It turns out Hoke and Pellum have a relationship that dates back 25 years, when Hoke coached at Oregon State and Pellum at Oregon. The campuses are separated by 48 miles and generations of disdain. But coaches are coaches, hired guns and not fans, and young coaches find each other. Sometimes it was for lunch or a beer. Sometimes it was in the bar of the Los Angeles Airport Marriott during recruiting season. Always it was to talk shop and let off steam.

When Pellum phoned Hoke in January, they spoke for 45 minutes.

"When he called," Hoke said, "I had an inkling his mind was settled, he was in a good place with it. ... It speaks volumes of who he is."

Hoke lost 40 pounds in his year of coaching exile. He is also shorn of the burden that weighed him down as the walls in Michigan closed around him. Helfrich met him recruiting the West Coast years ago. Last season, he appeared on Hoke's Sirius/XM radio show every week.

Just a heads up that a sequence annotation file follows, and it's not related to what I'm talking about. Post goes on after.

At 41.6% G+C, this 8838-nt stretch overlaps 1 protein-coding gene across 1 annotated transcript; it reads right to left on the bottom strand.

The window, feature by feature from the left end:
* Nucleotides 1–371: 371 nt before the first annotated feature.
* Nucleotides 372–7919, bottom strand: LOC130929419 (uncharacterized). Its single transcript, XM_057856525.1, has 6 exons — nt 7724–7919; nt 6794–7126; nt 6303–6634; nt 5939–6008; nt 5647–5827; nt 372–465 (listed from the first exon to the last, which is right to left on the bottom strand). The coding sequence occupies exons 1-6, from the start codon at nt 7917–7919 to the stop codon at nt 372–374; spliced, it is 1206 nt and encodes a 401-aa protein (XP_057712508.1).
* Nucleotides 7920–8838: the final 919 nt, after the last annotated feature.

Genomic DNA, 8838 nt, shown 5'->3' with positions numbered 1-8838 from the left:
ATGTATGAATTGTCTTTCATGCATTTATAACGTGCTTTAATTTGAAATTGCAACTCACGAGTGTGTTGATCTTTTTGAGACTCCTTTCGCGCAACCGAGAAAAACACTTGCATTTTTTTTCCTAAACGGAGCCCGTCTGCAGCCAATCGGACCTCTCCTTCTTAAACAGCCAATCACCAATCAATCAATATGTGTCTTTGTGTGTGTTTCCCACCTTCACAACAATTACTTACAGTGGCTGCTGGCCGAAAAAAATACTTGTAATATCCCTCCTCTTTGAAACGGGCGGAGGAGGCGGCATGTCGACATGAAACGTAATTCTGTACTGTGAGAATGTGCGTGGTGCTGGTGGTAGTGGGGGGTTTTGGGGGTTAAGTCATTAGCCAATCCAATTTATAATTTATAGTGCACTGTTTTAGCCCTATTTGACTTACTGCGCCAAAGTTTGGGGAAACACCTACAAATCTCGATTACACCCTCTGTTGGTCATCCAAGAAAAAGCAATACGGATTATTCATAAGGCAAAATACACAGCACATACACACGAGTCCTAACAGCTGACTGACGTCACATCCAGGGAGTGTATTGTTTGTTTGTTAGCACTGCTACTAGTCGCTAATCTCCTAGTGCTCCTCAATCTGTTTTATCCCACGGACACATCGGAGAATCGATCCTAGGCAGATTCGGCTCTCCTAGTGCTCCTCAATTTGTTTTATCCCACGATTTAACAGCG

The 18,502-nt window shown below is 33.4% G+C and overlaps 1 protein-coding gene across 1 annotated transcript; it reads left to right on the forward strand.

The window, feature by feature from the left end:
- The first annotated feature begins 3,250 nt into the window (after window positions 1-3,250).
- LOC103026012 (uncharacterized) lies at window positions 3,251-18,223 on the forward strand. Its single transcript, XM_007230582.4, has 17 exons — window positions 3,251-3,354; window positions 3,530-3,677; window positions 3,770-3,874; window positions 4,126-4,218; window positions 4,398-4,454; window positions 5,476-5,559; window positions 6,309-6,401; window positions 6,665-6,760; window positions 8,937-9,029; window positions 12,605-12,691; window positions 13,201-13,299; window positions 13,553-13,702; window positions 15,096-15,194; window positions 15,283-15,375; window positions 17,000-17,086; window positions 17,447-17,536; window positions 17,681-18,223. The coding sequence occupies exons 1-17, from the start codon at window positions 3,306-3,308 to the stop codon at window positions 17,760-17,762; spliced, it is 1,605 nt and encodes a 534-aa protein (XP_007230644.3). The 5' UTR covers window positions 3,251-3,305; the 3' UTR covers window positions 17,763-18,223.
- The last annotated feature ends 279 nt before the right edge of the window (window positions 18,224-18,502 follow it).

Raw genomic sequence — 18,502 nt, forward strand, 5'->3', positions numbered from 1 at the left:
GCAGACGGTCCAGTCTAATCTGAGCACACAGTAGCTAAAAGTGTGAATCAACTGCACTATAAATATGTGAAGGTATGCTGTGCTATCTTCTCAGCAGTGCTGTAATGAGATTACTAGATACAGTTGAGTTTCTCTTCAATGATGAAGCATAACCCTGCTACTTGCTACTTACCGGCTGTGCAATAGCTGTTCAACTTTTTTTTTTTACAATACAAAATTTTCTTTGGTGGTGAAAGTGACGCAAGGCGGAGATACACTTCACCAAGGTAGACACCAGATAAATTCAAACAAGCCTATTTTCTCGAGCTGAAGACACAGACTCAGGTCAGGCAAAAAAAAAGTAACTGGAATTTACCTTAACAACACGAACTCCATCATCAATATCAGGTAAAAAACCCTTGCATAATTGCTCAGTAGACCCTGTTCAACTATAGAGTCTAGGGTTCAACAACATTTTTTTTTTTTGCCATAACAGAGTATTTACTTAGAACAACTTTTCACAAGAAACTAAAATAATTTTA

"I thought he was really hungry to get back in college football, maybe not necessarily as a head coach," Helfrich said. "I've heard so many stories about these guys, whether it was Gene Chizik (former Auburn head coach, now defensive coordinator at North Carolina) or some of these other guys that have gotten back in. You don't have to worry about this other stuff. They're just -- " he paused, looking for the right word before he settled on the one right in front of him -- "coachin'."

To hear Hoke describe it, the defensive philosophy that Helfrich chose will feel familiar to him.

"Our goal is to be explosive," Hoke said. "Everybody talks about the explosiveness of the Oregon offense. There's no reason we can't do the same from the defense. We want to put pressure on the guys who handle the ball. Two guys handle the ball every snap -- the center, and the quarterback."

Hoke will spend the spring working a little with each position group, and then he will decide which one he wants to coach in the fall. When the Ducks open against UC-Davis on Sept. 3, the defense will have a new look, a new coordinator -- and a very familiar face. Don Pellum will be back for another season.